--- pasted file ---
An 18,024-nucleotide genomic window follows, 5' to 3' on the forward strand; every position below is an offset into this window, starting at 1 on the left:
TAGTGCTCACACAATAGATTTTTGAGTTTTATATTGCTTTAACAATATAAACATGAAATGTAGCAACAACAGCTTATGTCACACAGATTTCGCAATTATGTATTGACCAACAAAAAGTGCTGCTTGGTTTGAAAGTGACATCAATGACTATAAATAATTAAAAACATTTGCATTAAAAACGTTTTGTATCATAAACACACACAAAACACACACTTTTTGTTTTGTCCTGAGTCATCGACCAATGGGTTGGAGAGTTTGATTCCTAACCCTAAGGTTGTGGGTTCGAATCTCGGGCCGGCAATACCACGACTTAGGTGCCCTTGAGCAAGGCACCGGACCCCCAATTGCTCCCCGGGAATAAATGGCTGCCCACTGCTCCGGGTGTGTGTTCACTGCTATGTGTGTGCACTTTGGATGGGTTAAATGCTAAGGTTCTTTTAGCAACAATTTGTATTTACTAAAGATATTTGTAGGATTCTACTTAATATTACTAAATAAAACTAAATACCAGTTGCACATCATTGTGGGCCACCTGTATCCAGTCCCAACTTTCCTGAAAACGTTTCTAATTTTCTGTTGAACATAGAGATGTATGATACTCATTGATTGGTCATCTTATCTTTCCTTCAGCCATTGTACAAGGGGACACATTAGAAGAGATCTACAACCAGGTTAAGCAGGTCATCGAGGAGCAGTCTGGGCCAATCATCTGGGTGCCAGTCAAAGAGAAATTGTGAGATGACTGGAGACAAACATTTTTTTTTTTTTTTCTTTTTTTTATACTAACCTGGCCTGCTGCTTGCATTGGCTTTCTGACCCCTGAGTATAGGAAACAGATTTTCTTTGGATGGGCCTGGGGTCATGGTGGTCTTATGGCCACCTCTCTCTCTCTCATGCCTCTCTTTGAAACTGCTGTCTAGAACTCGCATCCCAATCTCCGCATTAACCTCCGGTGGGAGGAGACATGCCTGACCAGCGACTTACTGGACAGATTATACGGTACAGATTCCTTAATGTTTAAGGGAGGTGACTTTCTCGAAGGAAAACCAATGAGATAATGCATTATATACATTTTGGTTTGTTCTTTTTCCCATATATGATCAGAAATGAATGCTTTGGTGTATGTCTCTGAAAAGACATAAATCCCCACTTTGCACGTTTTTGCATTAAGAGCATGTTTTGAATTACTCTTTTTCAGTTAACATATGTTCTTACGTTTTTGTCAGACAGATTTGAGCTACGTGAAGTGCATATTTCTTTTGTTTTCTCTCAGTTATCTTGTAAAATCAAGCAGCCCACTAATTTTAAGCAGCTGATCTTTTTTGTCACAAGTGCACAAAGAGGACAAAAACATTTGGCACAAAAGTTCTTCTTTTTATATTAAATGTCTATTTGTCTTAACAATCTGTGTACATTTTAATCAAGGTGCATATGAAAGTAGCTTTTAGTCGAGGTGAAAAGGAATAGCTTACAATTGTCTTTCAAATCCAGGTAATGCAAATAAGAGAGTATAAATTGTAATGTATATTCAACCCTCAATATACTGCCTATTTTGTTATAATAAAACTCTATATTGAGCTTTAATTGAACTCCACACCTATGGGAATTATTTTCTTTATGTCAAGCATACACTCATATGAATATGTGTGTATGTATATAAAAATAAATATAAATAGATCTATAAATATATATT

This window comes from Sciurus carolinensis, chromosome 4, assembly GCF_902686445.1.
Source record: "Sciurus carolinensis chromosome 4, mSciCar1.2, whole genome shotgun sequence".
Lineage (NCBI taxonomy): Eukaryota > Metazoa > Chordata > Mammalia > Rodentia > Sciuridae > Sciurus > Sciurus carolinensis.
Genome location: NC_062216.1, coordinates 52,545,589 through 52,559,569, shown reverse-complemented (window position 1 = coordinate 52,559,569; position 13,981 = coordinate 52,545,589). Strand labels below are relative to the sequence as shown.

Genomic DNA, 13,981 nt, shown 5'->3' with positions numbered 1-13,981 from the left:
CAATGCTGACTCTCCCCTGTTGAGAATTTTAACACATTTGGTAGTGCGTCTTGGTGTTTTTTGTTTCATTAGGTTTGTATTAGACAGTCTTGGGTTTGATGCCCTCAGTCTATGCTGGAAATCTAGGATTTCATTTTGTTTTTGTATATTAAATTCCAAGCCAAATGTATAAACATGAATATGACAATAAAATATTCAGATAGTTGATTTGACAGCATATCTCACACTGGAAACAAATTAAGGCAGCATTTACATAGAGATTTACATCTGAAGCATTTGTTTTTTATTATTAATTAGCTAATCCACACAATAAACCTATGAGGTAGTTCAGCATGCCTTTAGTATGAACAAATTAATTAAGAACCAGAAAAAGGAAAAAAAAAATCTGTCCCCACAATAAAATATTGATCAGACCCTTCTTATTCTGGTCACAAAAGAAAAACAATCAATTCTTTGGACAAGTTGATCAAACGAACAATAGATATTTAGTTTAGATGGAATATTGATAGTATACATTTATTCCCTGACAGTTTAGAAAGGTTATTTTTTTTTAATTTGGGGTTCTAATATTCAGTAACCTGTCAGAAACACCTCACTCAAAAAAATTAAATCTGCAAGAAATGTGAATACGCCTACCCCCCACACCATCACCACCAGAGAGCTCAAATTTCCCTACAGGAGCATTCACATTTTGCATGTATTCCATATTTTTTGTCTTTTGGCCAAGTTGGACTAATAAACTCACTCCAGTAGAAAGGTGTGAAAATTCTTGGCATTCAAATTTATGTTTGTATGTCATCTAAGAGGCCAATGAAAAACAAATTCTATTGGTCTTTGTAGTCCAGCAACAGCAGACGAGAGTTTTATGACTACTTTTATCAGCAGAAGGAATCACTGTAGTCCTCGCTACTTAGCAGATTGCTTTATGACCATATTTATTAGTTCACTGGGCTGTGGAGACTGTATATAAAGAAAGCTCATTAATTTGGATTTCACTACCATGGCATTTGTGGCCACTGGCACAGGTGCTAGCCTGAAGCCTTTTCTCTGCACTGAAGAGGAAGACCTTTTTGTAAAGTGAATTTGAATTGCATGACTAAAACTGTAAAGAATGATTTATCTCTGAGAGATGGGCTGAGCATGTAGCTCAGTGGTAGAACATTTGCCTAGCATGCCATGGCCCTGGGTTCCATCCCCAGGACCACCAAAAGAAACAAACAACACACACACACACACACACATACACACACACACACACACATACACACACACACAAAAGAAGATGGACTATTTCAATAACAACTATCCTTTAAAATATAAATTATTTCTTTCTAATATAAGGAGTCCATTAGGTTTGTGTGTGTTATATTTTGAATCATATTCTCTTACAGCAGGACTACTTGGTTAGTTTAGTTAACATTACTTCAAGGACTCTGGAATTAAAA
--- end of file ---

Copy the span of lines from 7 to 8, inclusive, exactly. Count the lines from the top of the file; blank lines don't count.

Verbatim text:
Genomic DNA, 13,981 nt, shown 5'->3' with positions numbered 1-13,981 from the left:
CAATGCTGACTCTCCCCTGTTGAGAATTTTAACACATTTGGTAGTGCGTCTTGGTGTTTTTTGTTTCATTAGGTTTGTATTAGACAGTCTTGGGTTTGATGCCCTCAGTCTATGCTGGAAATCTAGGATTTCATTTTGTTTTTGTATATTAAATTCCAAGCCAAATGTATAAACATGAATATGACAATAAAATATTCAGATAGTTGATTTGACAGCATATCTCACACTGGAAACAAATTAAGGCAGCATTTACATAGAGATTTACATCTGAAGCATTTGTTTTTTATTATTAATTAGCTAATCCACACAATAAACCTATGAGGTAGTTCAGCATGCCTTTAGTATGAACAAATTAATTAAGAACCAGAAAAAGGAAAAAAAAAATCTGTCCCCACAATAAAATATTGATCAGACCCTTCTTATTCTGGTCACAAAAGAAAAACAATCAATTCTTTGGACAAGTTGATCAAACGAACAATAGATATTTAGTTTAGATGGAATATTGATAGTATACATTTATTCCCTGACAGTTTAGAAAGGTTATTTTTTTTTAATTTGGGGTTCTAATATTCAGTAACCTGTCAGAAACACCTCACTCAAAAAAATTAAATCTGCAAGAAATGTGAATACGCCTACCCCCCACACCATCACCACCAGAGAGCTCAAATTTCCCTACAGGAGCATTCACATTTTGCATGTATTCCATATTTTTTGTCTTTTGGCCAAGTTGGACTAATAAACTCACTCCAGTAGAAAGGTGTGAAAATTCTTGGCATTCAAATTTATGTTTGTATGTCATCTAAGAGGCCAATGAAAAACAAATTCTATTGGTCTTTGTAGTCCAGCAACAGCAGACGAGAGTTTTATGACTACTTTTATCAGCAGAAGGAATCACTGTAGTCCTCGCTACTTAGCAGATTGCTTTATGACCATATTTATTAGTTCACTGGGCTGTGGAGACTGTATATAAAGAAAGCTCATTAATTTGGATTTCACTACCATGGCATTTGTGGCCACTGGCACAGGTGCTAGCCTGAAGCCTTTTCTCTGCACTGAAGAGGAAGACCTTTTTGTAAAGTGAATTTGAATTGCATGACTAAAACTGTAAAGAATGATTTATCTCTGAGAGATGGGCTGAGCATGTAGCTCAGTGGTAGAACATTTGCCTAGCATGCCATGGCCCTGGGTTCCATCCCCAGGACCACCAAAAGAAACAAACAACACACACACACACACACACATACACACACACACACACACATACACACACACACAAAAGAAGATGGACTATTTCAATAACAACTATCCTTTAAAATATAAATTATTTCTTTCTAATATAAGGAGTCCATTAGGTTTGTGTGTGTTATATTTTGAATCATATTCTCTTACAGCAGGACTACTTGGTTAGTTTAGTTAACATTACTTCAAGGACTCTGGAATTAAAA